Inviting Birds to Your House
Welcome to the Backyard!
You are not alone, if you are interested in birds and want to invite them into your backyard. The U.S. Fish and Wildlife Service estimates more than 65 million Americans feed birds. Feeders can be found on apartment balconies as well as in back yards. Birdwatching or "birding," as it is called today, is a hobby that now fascinates all ages. The widespread interest in birding has even created a niche in the travel industry. There are tour organizations with knowledgeable guides, who lead trips devoted entirely to birdwatching.
With rapidly diminishing natural habitat, the backyard birder has the opportunity to make an important contribution to birdlife, by creating a supportive environment. If there is appropriate habitat or cover, an ample water source, and a plentiful food supply, birds will come to a garden.
Not every yard will entice every bird species, but with a little effort, you can attract an amazing variety of birds. Different habitats appeal to different birds----Eastern Bluebirds want open fly space with cover at the perimeter, catbirds and thrashers like piles of leaves and brush, woodpeckers and nuthatches need dead limbs for nest holes---and so it goes with birds.
After the decision is made to invite birds into a yard, usually the first step is to put up a feeder. Of course, food selection is important, but birds also want refuge near a feeder. Most birds like to approach a feeder by first landing in the safety of a nearby shrub or tree, which offers protection from unseen enemies.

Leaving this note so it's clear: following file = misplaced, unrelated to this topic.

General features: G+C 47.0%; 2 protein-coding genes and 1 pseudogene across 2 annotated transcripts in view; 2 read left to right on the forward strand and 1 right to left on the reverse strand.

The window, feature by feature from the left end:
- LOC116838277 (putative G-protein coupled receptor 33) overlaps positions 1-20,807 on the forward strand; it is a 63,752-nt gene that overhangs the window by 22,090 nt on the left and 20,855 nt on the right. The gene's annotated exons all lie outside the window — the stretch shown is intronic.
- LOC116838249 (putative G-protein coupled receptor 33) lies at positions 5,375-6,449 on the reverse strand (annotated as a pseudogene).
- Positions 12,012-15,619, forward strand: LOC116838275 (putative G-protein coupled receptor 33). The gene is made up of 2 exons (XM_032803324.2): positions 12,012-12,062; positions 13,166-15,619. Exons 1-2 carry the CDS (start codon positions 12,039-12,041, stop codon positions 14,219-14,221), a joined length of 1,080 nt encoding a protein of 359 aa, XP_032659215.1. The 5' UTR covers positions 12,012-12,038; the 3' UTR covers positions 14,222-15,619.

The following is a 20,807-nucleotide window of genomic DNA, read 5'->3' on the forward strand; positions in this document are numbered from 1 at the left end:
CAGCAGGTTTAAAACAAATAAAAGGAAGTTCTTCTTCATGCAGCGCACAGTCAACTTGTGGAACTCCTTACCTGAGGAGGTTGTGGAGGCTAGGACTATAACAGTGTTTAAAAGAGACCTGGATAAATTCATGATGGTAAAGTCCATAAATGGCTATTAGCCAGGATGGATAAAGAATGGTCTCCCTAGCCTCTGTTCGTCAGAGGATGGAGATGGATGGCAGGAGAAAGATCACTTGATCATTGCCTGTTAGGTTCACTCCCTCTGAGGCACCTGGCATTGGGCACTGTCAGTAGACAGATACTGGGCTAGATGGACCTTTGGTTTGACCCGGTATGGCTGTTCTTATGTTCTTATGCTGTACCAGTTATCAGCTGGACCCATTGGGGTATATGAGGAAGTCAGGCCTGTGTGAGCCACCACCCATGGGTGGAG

Water is another critical element for encouraging birds to drop by your backyard. Birds require water for drinking, bathing, and preening. A water source that fulfills the needs of birds can be an attractive addition to the backyard landscape.
Gardens or yards can be large or small, formal or naturalized, open or wooded and still provide a favorable habitat for birds. Since there are hundreds of shrubs and trees that benefit birds, a successful habitat can be integrated into almost any landscape design.
Birds in the backyard are visually delightful, while their behavior is infinitely fascinating. If your garden is inviting to birds, it will be enticing to butterflies as well. Including birds in your landscape plans will give you the pleasure of their company and the gratification of knowing you have contributed to the creation of new habitat.
Credits go to the South Alabama Birding Association